• Facilities to rehabilitation in oval design: First circular facilities to rehabilitation were used in the United Arab Emirates due to the long tradition of falconry (it is a hunting in which man makes use of previously trained birds of prey). The facility is formed by a corridor to fly in the entire perimeter, and resting boxes where birds are housed.  This corridor is divided with moved curtains to lead them inside the boxes. In this way birds can fly continuously. Also, it is possible an indirect handling during the process: entrance and exit through manual doors and curtains to block the flight, and stress will be lower than in direct handling.  In this case, the process could be monitoring, the exercises will be twice a week firstly, and later they will be increased until all days with a time and repetition increment.

Exercises and method will be selected according to the species and their injuries. It is very interested to alternate them with other steps such us the use of pieces of meat adhering that it obliges them to work specific muscles on neck and pelvic.

WHAT WE HAVE TO DO IF WE FIND A WOUNDED BIRD?

If we find a wounded bird, we have to touch them with care, otherwise it is dangerous for us and for the bird because we could increase its wounds.

There are some recommendations:

  • Be sure that animal needs your help because sometimes bird chicks are helped thinking they are abandoned but it is wrong.
  • Use a blanket and take it fast to avoid more wounds. If we close its eyes the birds are more relax although be careful with the claws and the beak.
  • Move it inside a carton box with air holes and leave it in a quiet place.
  • Phone to the closest rehabilitation center, in order to collect the bird as soon as possible and give you the best advices.
  • Do not force it to drink or eat because it could be bad to get worse.
  • Don’t try to treat it because a specialize veterinary has to examine it.

REFERENCES

  • Mauro Hernandez Segovia, ” Birds of Prey Rehabilitation and Conservation : Veterinary Aspects ” . Ardeola 39 ( 2) , 1992 , 49-64.
  • Gustavo Aprile and Claudio Bertonatti , “Manual on Wildlife Rehabilitation ” . Argentina Wildlife Foundation .
  • Patricia Contreras Coppelia Ovalle , Maria José Ubilla Carvajal, “Evaluation of the Animal Welfare raptors in rehabilitation” . Faculty of Ecology and Natural Resources, University Andres Bello.
  • Patrick Reding. “Exercise for convalescing Raptors ” . The Raptor Center, University of Minnesota.
  • Main photo: Releasing barn owl (Tyto alba) – http://www.martioda.org

Sara de la Rosa Ruiz

Bearded vulture: conservation of a unique bird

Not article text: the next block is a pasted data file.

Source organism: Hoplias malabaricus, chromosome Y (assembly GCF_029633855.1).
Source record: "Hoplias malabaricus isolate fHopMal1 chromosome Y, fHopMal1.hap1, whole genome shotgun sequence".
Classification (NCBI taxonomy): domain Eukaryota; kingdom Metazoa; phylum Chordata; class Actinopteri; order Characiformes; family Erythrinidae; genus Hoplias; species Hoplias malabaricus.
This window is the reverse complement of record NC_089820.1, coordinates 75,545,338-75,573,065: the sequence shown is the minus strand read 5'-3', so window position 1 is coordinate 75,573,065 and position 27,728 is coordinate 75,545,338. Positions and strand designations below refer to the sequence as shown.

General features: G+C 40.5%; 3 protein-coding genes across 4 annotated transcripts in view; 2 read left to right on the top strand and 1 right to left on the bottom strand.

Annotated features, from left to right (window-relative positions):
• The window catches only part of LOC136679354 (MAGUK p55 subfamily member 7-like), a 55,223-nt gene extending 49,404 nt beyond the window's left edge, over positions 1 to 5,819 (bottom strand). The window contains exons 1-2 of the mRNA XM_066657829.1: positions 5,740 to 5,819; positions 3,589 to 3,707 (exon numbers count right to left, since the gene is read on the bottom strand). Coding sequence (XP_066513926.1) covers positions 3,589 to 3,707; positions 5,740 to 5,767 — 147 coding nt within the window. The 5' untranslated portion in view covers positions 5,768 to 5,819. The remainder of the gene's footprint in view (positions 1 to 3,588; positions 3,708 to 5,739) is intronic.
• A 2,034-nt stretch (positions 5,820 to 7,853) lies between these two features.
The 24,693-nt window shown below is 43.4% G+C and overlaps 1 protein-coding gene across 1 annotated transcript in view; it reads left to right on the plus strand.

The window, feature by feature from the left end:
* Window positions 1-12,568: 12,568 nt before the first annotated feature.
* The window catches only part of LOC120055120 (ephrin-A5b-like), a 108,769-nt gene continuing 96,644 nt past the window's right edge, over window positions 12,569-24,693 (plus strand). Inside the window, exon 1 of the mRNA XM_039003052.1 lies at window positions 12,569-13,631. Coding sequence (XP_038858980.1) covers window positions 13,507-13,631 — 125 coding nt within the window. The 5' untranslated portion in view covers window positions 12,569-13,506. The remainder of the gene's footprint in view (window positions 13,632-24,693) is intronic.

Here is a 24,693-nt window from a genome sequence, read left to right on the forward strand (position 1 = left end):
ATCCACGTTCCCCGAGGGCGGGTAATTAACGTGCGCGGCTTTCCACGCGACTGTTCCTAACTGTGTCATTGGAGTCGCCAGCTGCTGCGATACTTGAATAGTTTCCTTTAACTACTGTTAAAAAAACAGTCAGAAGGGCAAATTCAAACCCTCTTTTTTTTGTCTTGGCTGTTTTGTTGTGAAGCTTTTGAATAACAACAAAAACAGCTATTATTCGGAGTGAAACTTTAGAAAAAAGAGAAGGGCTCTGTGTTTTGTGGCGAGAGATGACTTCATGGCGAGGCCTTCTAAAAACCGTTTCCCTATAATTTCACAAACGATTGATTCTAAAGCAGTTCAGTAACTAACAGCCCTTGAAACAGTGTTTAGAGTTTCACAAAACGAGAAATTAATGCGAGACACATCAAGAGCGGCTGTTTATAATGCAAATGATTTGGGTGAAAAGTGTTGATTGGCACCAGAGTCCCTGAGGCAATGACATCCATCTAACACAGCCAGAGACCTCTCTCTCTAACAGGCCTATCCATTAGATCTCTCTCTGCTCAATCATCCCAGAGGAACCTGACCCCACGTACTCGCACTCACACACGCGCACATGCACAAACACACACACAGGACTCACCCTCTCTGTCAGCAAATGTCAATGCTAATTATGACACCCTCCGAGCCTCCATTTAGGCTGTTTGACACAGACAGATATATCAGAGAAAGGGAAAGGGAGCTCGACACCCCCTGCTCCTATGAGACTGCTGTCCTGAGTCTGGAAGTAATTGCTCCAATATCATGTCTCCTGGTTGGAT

Last month a bearded vulture was born for the first time in Spain of parents bred in captivity and reintroduced into the wild. The bearded vulture is the only bird in the world that feeds almost exclusively on bones. Like the Iberian lynx, it is one of the emblematic animals of the Iberian Peninsula and it is endangered, so it is subject to various conservation and reintroduction programs. In this article, we encourage you to find out more about the bearded vulture and the spanish conservation projects.

DESCRIPTION

The bearded vulture (Gypaetus barbatus) is a diurnal bird of prey popularly included in what is called vultures, scavenger and ghoul birds (they feed on dead animals). However, the bearded vulture is quite different from other vultures:

Quebrantahuesos (Gypaetus barbatus) adulto. )Foto de Jose Luis Ojeda)
Adult bearded vulture (Gypaetus barbatus). (Photo by Jose Luis Ojeda)

 

  • It is so highly specialized that 85% of their diet are bones (osteophague) of dead mammals such as wild ungulates (chamois) and domestic cattle (goats, sheep). It can swallow bones up to 25 cm, and if they are too large catches them, rises them to 20-40 m and crashes bones against the rocks into smaller pieces that can swallowIt also uses the same technique to break tortoise shells.
  • It is very large, with a wingspan up to 2.8 meters and a weitgh up to 7 kg.
  • In general it isn’t noisy: it just whistles if it is excited or during the mating season.
  • It hasn’t the typical plucked vulture head. Vultures have a few or no feathers on their heads to maintain an optimum hygiene after putting their head in dead animals. Due to its peculiar diet, the bearded vulture has more feathers on head and neck, with its characteristic beard” below the peak.
  • The plumage is the same for both sexes but changes with age. The typical reddish and yellowish adults plumage is due to their habit of bathing in mud rich in iron oxides, otherwise they will had a white breast.

Fases del plomatge del trencalòs, segons Adam i Llopis (2003). (Imatge de © X. Parellada.)
Plumage phases of the bearded vulture, Adam and Llopis (2003). (Image by © X. Parellada.)